Q: When you were a child, what was your response to this question: “What do you want to be when you grow up?”
A: Doctor! Little did I know that I would end up holding a doctorate degree in civil engineering.
Q: Share the pivotal moment in your life that helped you choose your field of study.
A: Working toward my undergraduate degree in civil engineering, I had very supportive mentors who introduced me to the role that transportation engineers play in building and managing transportation networks. Taking an introductory course in this field was pivotal, helping me realize that people in this profession commit to achieving better mobility and, essentially, quality of life for all.
Q: Tell us about a time you encountered a tricky problem. How did you handle it and what did you learn from it?
A: Transportation problems are complex and topics of study in several disciplines. How can we solve pressing transportation issues if we work in a vacuum? When I was working on understanding the impacts of ride-sourcing on transport energy use, I realized that I needed to get feedback for urban planners and behavioral scientists to better model driver behavior. Collaborating with other disciplines can really make a difference in the impact and visibility of our research output.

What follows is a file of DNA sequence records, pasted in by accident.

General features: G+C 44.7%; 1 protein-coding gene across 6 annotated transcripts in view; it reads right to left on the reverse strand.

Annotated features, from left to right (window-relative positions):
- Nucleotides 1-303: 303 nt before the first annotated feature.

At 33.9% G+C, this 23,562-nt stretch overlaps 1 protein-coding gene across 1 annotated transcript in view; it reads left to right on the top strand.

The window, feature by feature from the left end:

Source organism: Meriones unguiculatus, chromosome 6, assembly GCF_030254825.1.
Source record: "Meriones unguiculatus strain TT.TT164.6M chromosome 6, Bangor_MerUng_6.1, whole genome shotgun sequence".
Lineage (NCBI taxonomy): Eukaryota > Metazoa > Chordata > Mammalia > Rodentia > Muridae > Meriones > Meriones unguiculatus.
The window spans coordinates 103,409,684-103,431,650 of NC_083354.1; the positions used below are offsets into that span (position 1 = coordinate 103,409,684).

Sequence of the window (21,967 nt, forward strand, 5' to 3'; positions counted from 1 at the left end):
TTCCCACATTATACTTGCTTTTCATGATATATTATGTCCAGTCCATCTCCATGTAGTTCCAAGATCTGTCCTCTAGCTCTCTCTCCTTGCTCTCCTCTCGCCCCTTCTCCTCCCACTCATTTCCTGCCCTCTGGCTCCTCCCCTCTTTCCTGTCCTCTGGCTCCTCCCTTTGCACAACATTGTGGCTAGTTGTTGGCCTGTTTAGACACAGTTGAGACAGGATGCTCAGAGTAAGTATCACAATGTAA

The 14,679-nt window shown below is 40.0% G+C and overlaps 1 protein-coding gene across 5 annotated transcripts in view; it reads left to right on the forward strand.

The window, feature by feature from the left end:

Q: Describe your research in 5 words.
A: “Paths to safe, shared mobility.”
Q: What are your passions outside of research?
A: I really enjoy hiking. I have visited several national and North Carolina state parks, and I am amazed by the diversity of landscapes. Most recently, I visited Chimney Rock State Park near Asheville with my spouse. Taking in the scenery of mountains, forests, lakes, and waterfalls helps clear my mind and improves my outlook. I feel rejuvenated after each hike and use the energy and creativity it provides in my research.